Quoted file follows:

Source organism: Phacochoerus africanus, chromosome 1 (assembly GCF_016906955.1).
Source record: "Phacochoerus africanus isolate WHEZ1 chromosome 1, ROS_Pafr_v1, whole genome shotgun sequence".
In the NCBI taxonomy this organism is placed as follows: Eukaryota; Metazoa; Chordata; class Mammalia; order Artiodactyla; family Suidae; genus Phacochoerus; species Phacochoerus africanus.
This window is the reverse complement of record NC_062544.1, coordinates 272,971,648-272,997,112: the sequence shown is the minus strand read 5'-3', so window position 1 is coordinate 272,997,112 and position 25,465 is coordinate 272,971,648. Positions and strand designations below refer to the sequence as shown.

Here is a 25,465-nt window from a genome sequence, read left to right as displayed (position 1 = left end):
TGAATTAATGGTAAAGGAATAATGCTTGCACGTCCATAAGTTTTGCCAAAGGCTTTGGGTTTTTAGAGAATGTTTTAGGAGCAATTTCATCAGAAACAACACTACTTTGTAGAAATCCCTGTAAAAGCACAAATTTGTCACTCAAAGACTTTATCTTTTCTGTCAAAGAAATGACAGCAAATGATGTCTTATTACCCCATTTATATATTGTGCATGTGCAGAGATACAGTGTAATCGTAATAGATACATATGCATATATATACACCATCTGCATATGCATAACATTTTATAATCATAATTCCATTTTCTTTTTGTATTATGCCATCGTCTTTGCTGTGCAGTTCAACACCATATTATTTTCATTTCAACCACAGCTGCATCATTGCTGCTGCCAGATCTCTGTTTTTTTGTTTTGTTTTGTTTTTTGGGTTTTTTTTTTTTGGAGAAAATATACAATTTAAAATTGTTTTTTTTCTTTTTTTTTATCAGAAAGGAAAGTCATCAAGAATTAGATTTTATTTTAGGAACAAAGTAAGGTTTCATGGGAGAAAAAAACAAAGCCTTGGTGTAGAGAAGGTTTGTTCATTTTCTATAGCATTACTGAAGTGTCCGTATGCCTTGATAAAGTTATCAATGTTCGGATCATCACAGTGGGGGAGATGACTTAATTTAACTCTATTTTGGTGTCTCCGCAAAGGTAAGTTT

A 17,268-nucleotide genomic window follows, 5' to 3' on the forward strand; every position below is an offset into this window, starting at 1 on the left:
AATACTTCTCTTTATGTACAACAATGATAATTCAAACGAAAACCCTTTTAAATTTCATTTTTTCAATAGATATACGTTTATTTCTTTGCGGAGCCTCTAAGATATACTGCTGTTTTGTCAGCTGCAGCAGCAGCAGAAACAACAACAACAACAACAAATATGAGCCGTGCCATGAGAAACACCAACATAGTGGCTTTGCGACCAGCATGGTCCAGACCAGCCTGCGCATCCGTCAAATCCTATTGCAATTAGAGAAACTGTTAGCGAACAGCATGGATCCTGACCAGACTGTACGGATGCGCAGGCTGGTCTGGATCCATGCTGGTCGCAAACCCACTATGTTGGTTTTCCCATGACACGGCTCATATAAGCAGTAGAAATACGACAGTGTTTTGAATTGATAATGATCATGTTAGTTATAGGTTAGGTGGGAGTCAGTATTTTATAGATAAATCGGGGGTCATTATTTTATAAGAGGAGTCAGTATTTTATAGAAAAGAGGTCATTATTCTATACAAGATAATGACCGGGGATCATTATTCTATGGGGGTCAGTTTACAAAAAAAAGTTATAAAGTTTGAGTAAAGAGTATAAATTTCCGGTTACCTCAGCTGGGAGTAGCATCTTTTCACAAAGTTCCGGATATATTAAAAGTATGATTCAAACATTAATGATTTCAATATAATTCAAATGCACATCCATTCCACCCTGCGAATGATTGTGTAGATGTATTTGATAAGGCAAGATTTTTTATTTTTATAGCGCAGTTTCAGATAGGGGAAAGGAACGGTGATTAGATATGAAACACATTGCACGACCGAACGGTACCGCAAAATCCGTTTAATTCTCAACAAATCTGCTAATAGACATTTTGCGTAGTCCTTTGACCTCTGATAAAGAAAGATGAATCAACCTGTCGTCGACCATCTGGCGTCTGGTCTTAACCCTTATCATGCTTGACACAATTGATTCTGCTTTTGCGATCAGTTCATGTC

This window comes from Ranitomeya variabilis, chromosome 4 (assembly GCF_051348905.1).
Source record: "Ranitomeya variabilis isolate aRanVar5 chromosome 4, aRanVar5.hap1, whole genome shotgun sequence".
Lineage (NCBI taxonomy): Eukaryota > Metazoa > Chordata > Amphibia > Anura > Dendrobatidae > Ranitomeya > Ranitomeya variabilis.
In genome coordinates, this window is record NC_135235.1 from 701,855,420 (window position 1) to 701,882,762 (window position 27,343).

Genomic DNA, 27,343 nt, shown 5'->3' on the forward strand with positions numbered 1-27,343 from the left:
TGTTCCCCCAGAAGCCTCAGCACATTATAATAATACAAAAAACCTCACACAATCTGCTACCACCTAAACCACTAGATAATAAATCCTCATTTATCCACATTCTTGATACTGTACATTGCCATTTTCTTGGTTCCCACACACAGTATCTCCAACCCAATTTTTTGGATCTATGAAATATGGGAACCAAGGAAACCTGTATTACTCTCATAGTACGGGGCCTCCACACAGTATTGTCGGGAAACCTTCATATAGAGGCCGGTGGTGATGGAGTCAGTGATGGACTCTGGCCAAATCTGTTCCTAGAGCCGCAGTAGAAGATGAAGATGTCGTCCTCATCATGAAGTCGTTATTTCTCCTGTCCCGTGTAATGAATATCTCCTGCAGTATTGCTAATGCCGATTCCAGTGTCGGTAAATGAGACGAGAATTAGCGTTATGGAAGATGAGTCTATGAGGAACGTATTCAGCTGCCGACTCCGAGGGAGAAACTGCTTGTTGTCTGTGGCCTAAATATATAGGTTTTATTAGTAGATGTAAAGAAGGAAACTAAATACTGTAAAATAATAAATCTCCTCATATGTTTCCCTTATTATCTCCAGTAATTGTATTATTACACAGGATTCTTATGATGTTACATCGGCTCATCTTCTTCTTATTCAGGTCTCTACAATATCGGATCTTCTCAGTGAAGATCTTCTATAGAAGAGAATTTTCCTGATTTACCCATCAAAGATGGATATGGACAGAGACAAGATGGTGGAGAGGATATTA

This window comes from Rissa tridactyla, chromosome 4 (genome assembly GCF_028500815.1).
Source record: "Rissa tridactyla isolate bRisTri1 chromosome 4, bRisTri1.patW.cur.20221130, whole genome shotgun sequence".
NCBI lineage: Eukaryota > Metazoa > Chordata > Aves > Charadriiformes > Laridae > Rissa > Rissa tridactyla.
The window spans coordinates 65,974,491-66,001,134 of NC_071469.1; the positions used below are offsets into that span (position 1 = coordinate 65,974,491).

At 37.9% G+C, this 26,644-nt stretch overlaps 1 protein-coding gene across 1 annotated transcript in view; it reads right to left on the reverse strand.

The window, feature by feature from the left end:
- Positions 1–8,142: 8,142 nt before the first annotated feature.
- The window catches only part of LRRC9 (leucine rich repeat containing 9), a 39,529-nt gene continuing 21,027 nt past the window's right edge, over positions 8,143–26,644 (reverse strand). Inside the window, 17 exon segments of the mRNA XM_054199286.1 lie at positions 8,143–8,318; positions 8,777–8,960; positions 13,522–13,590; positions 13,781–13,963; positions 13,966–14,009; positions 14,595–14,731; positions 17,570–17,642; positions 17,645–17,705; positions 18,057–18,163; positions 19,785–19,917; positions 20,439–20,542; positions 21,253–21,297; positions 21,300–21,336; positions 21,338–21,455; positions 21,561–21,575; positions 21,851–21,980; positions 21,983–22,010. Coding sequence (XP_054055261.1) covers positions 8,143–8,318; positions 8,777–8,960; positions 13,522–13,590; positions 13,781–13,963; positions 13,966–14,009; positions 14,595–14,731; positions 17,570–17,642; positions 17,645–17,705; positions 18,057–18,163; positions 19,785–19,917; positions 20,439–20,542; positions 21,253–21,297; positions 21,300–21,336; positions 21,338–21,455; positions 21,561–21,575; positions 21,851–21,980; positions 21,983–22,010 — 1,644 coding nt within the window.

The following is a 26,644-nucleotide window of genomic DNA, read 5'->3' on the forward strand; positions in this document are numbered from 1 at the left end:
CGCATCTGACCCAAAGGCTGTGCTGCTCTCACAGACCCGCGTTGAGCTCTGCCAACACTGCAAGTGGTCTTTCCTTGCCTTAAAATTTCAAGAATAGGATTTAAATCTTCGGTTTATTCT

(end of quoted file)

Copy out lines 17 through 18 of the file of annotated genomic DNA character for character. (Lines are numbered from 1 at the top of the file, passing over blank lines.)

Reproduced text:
NCBI lineage: Eukaryota > Metazoa > Chordata > Aves > Charadriiformes > Laridae > Rissa > Rissa tridactyla.
The window spans coordinates 65,974,491-66,001,134 of NC_071469.1; the positions used below are offsets into that span (position 1 = coordinate 65,974,491).